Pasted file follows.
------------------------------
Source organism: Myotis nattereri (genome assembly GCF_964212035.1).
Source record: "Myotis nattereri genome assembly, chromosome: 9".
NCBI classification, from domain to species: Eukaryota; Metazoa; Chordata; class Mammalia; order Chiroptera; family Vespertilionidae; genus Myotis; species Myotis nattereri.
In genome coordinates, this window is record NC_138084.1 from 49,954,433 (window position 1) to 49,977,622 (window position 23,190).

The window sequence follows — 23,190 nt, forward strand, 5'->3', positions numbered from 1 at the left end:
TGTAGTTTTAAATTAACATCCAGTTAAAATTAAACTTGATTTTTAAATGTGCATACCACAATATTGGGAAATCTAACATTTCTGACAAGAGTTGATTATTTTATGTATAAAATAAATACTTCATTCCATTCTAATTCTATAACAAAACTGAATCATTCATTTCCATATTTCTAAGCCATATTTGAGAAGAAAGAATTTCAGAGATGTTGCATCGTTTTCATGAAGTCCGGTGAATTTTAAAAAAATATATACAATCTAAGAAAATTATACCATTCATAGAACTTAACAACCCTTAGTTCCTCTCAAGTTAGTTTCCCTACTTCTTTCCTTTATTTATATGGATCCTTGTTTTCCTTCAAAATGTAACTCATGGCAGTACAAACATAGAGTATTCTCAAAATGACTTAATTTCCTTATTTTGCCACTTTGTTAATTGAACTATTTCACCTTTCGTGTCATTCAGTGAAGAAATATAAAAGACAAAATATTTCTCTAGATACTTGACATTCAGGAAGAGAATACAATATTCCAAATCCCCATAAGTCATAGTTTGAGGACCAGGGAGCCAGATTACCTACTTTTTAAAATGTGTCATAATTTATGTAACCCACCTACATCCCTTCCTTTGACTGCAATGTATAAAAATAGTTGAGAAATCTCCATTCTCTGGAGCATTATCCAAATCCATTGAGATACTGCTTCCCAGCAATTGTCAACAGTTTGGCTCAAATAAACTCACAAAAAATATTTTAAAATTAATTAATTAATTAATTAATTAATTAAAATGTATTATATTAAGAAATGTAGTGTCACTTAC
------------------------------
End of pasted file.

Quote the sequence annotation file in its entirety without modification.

Source organism: Myotis nattereri (genome assembly GCF_964212035.1).
Source record: "Myotis nattereri genome assembly, chromosome: 9".
NCBI classification, from domain to species: Eukaryota; Metazoa; Chordata; class Mammalia; order Chiroptera; family Vespertilionidae; genus Myotis; species Myotis nattereri.
In genome coordinates, this window is record NC_138084.1 from 49,954,433 (window position 1) to 49,977,622 (window position 23,190).

The window sequence follows — 23,190 nt, forward strand, 5'->3', positions numbered from 1 at the left end:
TGTAGTTTTAAATTAACATCCAGTTAAAATTAAACTTGATTTTTAAATGTGCATACCACAATATTGGGAAATCTAACATTTCTGACAAGAGTTGATTATTTTATGTATAAAATAAATACTTCATTCCATTCTAATTCTATAACAAAACTGAATCATTCATTTCCATATTTCTAAGCCATATTTGAGAAGAAAGAATTTCAGAGATGTTGCATCGTTTTCATGAAGTCCGGTGAATTTTAAAAAAATATATACAATCTAAGAAAATTATACCATTCATAGAACTTAACAACCCTTAGTTCCTCTCAAGTTAGTTTCCCTACTTCTTTCCTTTATTTATATGGATCCTTGTTTTCCTTCAAAATGTAACTCATGGCAGTACAAACATAGAGTATTCTCAAAATGACTTAATTTCCTTATTTTGCCACTTTGTTAATTGAACTATTTCACCTTTCGTGTCATTCAGTGAAGAAATATAAAAGACAAAATATTTCTCTAGATACTTGACATTCAGGAAGAGAATACAATATTCCAAATCCCCATAAGTCATAGTTTGAGGACCAGGGAGCCAGATTACCTACTTTTTAAAATGTGTCATAATTTATGTAACCCACCTACATCCCTTCCTTTGACTGCAATGTATAAAAATAGTTGAGAAATCTCCATTCTCTGGAGCATTATCCAAATCCATTGAGATACTGCTTCCCAGCAATTGTCAACAGTTTGGCTCAAATAAACTCACAAAAAATATTTTAAAATTAATTAATTAATTAATTAATTAATTAAAATGTATTATATTAAGAAATGTAGTGTCACTTAC